A new report by The Hamilton Project, an initiative of the Brookings Institution, looks at a proposal to improve the charity-care system in the U.S. Three researchers at Northwestern University’s Kellogg School of Management—David Dranove, Craig Garthwaite, and Christopher Ody—argue that the supply and demand for charity care are not geographically aligned. That is, hospitals with the most resources to offer charity care aren’t in the places where people most need it. In high-income areas, hospitals are better funded and more able to provide charity care. But it’s in the hospitals in low-income areas where the demand is highest.
To address this mismatch, the researchers propose a “floor-and-trade” system, where all hospitals are required to provide some charity care to low-income patients. Currently, the average nonprofit hospital devotes 2.3 percent of its operating expenses to charity care. In the proposed system, hospitals would set a “floor,” or a minimum, for the amount of charity care they’ll provide each year.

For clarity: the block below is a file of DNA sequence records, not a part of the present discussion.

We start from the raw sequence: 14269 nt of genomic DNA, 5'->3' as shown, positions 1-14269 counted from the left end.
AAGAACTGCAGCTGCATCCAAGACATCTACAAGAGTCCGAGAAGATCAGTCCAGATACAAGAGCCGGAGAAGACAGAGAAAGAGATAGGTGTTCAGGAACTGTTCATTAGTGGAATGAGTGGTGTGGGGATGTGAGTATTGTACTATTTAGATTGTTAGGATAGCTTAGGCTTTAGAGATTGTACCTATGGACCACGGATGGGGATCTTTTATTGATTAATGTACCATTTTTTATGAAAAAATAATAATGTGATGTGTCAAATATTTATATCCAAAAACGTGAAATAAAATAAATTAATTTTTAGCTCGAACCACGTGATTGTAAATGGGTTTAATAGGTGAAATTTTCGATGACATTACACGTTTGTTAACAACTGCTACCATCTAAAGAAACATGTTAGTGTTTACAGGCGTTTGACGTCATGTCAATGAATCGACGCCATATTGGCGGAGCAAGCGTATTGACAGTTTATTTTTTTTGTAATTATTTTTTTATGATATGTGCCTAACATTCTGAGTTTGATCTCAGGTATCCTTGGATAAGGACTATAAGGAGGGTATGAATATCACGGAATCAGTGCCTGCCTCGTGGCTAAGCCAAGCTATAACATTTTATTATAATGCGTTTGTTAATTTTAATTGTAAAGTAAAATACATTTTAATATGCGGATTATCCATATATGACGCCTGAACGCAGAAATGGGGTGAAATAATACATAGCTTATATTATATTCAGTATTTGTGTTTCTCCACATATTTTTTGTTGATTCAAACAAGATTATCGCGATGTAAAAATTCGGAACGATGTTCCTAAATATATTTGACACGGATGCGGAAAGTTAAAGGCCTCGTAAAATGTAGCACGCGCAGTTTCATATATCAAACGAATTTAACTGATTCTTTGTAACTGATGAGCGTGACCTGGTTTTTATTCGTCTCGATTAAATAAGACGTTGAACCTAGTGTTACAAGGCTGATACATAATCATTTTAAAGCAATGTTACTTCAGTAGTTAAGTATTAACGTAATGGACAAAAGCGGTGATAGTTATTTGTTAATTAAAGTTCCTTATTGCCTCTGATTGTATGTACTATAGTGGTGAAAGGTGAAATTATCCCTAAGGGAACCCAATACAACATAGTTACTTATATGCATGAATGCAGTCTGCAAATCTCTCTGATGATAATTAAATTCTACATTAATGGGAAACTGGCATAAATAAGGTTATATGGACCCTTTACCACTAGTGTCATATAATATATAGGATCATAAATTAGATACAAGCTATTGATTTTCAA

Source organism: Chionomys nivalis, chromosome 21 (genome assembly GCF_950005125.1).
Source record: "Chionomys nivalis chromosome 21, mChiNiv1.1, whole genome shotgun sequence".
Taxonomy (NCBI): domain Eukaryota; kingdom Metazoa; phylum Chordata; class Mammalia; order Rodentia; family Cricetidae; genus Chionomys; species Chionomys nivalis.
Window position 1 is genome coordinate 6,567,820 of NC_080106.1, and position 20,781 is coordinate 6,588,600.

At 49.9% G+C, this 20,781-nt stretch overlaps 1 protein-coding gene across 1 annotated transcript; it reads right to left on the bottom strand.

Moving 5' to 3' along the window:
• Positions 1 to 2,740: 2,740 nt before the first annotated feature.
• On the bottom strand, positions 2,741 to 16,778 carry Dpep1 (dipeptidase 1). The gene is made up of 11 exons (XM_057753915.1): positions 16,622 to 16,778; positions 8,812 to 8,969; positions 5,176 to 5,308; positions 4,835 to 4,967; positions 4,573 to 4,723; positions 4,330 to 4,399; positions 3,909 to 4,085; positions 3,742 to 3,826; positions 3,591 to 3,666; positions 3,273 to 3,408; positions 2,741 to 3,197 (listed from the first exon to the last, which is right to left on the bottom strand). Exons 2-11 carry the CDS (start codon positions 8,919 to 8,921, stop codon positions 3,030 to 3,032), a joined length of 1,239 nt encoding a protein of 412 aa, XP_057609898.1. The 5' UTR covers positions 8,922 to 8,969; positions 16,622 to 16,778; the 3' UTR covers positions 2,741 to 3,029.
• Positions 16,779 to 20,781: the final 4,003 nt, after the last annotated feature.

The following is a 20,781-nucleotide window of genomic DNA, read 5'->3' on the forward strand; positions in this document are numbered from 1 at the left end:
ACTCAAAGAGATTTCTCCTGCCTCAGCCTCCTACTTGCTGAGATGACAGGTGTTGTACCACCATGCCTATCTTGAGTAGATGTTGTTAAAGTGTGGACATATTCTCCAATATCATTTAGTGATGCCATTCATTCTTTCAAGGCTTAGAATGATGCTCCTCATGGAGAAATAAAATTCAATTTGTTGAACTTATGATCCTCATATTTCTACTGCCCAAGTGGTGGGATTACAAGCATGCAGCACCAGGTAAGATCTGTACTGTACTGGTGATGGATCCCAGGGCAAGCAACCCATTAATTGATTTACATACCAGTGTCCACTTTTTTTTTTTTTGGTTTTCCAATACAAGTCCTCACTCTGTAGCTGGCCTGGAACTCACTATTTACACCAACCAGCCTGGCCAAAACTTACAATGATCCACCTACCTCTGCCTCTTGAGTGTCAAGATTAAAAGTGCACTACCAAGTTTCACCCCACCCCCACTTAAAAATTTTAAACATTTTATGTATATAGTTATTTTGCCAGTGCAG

To incentivize hospitals to provide charity care and rectify the current geographical mismatch, hospitals would be able to purchase and trade charity-care credits. Under this system, a hospital in a low-income area can receive funding allocated for charity care from one in a high-income area that’s not providing as much charity care.
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